Tsai Ming-liang Lets Faces Do The Talking in Your Face
What’s in a face? Tsai Ming-Liang’s experimental documentary, Your Face, (2018) explores this question in a myriad of ways, by filming thirteen faces in close-up. These are the faces of people Tsai met in Taipei, mostly older people, plus his longtime collaborator and muse, Lee Kang-sheng, the face of all of Tsai’s films. Just by pointing a still camera at them and filming them for five minutes at a time in close-up, Tsai manages to up-end the concept of the talking heads documentary.
These days Tsai has become a poster child for slow cinema, a kind of film he’s slowly inched towards throughout his thirty-year long career, from the comparatively explosive Rebels of the Neon God (1992) to the non-narrative cinema he makes now. Another, more apt name for the genre of slow cinema, if you can call it a genre at all, is contemplative cinema. Tsai’s long, lingering close-ups of the thirteen faces certainly invite contemplation. Especially since he leaves it almost completely up to them to decide what to do after he turns the camera on them, with varying results.
Many mostly stare, at the camera but more often past it. For the first five minutes, no sound can be heard while a woman feels increasingly awkward, until she bursts out laughing. It’s a lovely moment, that comments both on how strange and awkward Tsai’s concept and execution is, while also opening up a dialogue on how it takes time for people to open up to others, strangers or not. The next woman doesn’t open up at all, a recurring theme in the film, though later it’s mostly men who tend not to talk. Then again, both men and women chat very candidly about their lives, revealing intimate details about their past.
Another woman shares her facial exercise routine, which is fascinating and funny in its own right but also interesting because that’s what she chose to share in that moment, when faced with Tsai and his camera. The people that tell their life’s stories of past relationships, dead relatives and gambling addictions are cut together with people who say nothing at all. Yet, through interchanging them, all end up being interesting. The life stories are so, for being life stories of ordinary people, full of drama, and the silent sequences in between for giving us time to contemplate both these life stories and the animated faces that tell them, plus the actual face in front of us at that moment. Even the two old men who just fall asleep in front of the camera, in its own way quite an audacious move, are fascinating.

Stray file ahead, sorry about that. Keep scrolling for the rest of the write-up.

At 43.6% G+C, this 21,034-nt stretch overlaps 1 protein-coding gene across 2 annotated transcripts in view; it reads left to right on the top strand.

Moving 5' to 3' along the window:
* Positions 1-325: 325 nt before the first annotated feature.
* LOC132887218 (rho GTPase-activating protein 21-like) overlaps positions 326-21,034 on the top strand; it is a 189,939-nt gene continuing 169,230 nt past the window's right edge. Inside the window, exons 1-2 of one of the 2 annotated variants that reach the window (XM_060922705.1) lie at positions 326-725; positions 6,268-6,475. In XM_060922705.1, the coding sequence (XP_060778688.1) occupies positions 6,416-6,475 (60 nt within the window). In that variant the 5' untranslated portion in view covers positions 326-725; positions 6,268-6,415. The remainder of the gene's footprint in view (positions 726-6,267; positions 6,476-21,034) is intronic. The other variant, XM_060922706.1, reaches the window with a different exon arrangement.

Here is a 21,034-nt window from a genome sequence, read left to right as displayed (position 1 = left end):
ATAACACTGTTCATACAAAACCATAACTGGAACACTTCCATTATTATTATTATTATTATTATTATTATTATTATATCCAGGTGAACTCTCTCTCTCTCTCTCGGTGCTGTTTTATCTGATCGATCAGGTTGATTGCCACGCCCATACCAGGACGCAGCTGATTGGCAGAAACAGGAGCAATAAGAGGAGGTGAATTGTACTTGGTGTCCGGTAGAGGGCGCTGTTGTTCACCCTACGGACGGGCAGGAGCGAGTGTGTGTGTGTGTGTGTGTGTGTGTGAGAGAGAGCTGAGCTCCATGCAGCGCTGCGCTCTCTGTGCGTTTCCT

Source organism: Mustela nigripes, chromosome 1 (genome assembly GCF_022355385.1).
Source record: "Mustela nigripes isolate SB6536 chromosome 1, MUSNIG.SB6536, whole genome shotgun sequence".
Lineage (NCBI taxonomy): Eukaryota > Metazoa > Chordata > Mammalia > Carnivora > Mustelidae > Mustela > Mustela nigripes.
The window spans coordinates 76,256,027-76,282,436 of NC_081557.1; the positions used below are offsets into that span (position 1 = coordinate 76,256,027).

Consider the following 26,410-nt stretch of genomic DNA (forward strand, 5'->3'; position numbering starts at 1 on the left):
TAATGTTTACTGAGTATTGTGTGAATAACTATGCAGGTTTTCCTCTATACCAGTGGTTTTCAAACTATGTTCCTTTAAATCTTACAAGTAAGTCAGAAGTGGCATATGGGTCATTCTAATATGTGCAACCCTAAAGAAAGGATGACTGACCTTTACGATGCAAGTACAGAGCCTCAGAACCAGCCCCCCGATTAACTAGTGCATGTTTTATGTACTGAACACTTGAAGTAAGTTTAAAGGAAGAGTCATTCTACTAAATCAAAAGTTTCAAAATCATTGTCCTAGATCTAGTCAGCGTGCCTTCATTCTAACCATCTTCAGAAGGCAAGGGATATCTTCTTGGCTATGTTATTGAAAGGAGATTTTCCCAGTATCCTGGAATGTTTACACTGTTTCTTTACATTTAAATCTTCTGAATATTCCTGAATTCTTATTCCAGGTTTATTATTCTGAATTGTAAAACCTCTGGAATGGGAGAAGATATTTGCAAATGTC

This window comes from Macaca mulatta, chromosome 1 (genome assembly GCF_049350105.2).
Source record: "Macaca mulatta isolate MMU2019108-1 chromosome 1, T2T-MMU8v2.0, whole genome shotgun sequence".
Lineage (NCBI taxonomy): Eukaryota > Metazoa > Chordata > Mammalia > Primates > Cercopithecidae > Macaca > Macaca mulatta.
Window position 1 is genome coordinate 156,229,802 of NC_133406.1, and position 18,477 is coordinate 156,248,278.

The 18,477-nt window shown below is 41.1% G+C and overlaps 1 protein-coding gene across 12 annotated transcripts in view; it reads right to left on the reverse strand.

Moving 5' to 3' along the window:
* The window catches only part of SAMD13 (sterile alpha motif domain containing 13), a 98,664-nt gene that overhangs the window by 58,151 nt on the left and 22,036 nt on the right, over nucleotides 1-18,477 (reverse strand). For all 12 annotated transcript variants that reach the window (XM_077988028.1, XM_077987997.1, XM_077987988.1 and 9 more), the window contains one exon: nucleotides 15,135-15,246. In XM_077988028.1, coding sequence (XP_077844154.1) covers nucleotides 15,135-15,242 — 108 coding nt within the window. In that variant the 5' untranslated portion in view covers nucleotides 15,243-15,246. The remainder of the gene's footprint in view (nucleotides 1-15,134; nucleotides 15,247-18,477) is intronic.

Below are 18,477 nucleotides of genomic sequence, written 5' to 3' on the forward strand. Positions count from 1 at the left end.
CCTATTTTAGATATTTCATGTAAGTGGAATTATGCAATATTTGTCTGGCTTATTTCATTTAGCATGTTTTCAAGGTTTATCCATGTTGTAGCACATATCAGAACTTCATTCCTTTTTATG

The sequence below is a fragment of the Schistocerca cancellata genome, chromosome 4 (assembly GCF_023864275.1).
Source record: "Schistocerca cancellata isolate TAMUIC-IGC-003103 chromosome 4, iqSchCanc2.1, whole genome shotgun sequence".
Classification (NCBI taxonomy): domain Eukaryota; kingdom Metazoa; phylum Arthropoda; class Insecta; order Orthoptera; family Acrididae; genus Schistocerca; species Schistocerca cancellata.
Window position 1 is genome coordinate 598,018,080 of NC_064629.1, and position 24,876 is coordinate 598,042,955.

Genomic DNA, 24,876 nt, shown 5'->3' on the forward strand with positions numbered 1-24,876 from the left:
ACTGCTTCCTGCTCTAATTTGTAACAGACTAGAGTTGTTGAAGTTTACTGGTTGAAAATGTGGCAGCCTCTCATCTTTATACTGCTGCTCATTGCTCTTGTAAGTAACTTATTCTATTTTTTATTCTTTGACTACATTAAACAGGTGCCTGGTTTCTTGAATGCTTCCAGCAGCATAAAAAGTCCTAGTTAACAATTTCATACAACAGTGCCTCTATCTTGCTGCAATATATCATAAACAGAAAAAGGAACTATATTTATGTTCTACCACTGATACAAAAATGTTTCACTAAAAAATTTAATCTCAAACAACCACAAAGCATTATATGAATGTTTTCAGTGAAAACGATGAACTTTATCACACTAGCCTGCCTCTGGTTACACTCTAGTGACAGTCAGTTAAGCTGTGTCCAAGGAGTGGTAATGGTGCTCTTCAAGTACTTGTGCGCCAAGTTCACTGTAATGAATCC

Tsai luxuriates in the quiet moments and in the faces, mostly weathered and wrinkled, and all the little tics and expressions in those faces. Even when they don’t speak at all, we see people think and feel emotions, whether they try to hide them or not. This doesn’t mean it’s always clear what they think and feel, far from it, and sometimes it’s a bit trying to watch an unknown, silent face without context for five minutes. Then there’s the man who doesn’t speak and mostly just stares at the camera, but also seems to be on the verge of tears the entire time – it’s as if he really works hard not to express what he feels, for fear of showing too much and publicly exposing his emotions. What was going in his head (and his heart)?
As portraits of people, all segments have their own strengths, even if they’re not always readily apparent. My personal favourite is the man who decides to just play the harmonica for a brief while, after seemingly working up the courage to do so for much longer. It’s such a simple, and very short, pleasure, but oh so lovely. The same might be said about Your Face as a whole. In a career with such feature films like Vive l’amour (1994), The Hole (1998), The Wayward Cloud (2005), I Don’t Want To Sleep Alone (2006) and Stray Dogs (2013), Your Face will probably end up being considered minor Tsai. But that doesn’t stop it from being a fascinating, at times very moving documentary.